My grandmother didn't dwell on the past, but there was so much we wanted to know

I want to know how it felt to be a child in the 1930s and a young woman in the 1940s


There are lots of things I want to know about my grandmother’s life. I only found out the other month that while Doris was her first name, she preferred to be called Ruth, her middle name. My most recent cards to her, therefore, have been addressed to Ruth (I always worried that if I sent letters addressed to Nan, they might get delivered to someone else on her street who had grandchildren).

I want to know how it felt to be a child in the 1930s and a young woman in the 1940s. How she coped with the heat of living on an airbase in Aden and what life in 1950s Germany was like. Did she ever leave the base to investigate? Did she have any German friends, or was that frowned upon in the years after the War? I want to ask her what it was like to be widowed at 40, with three children to bring up.

It’s always been tricky to get information out of my nan but I thought that one day I’d manage to get her to open up and tell me more than the odd aside about life abroad, or what my mum was like a little girl.

But my nan, Doris, Ruth or Girlie to her old friends, died last week. I’m furious with myself that I didn’t ask her more when I saw her, but she wasn’t someone who dwelled on the past - she preferred to live in the present.

I spent yesterday afternoon with her three children; my mum and my two uncles. We were sharing our memories with each other, and with Caroline, the funeral celebrant (she writes the words for the service, we do the crying). I found out that nan had been a hairdresser by trade, and had gone into the Airforce in the late 1940s in that capacity.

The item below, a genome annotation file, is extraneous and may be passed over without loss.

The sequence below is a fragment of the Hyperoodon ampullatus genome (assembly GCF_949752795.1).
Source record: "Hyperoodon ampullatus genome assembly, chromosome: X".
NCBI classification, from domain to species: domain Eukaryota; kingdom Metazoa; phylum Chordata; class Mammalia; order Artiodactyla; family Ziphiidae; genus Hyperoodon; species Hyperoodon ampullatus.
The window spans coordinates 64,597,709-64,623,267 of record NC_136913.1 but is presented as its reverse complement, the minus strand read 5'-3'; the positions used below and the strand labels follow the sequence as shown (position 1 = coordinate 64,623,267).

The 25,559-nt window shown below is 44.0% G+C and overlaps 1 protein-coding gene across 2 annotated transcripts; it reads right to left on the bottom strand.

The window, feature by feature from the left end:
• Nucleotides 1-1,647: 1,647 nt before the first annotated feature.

Once she met her husband, the grandfather I never knew, she would ride on the back on his motorbike and take to the skies with him in a Tiger Moth. That she was as patient with her children as she had been with me and my cousins, endlessly helping to build Airfix kits, read stories and do jigsaws. I also learnt not to be too upset that I hadn’t managed to pump more information out of her - all my family said that they felt the same way but that she just kept some things to herself.

But what I would say is that if there’s something you’d love to know about your parents or grandparents, put this down and, if you’re lucky enough to be able to, ask them something you’ve always wanted to know about them. You never know, they might just tell you.

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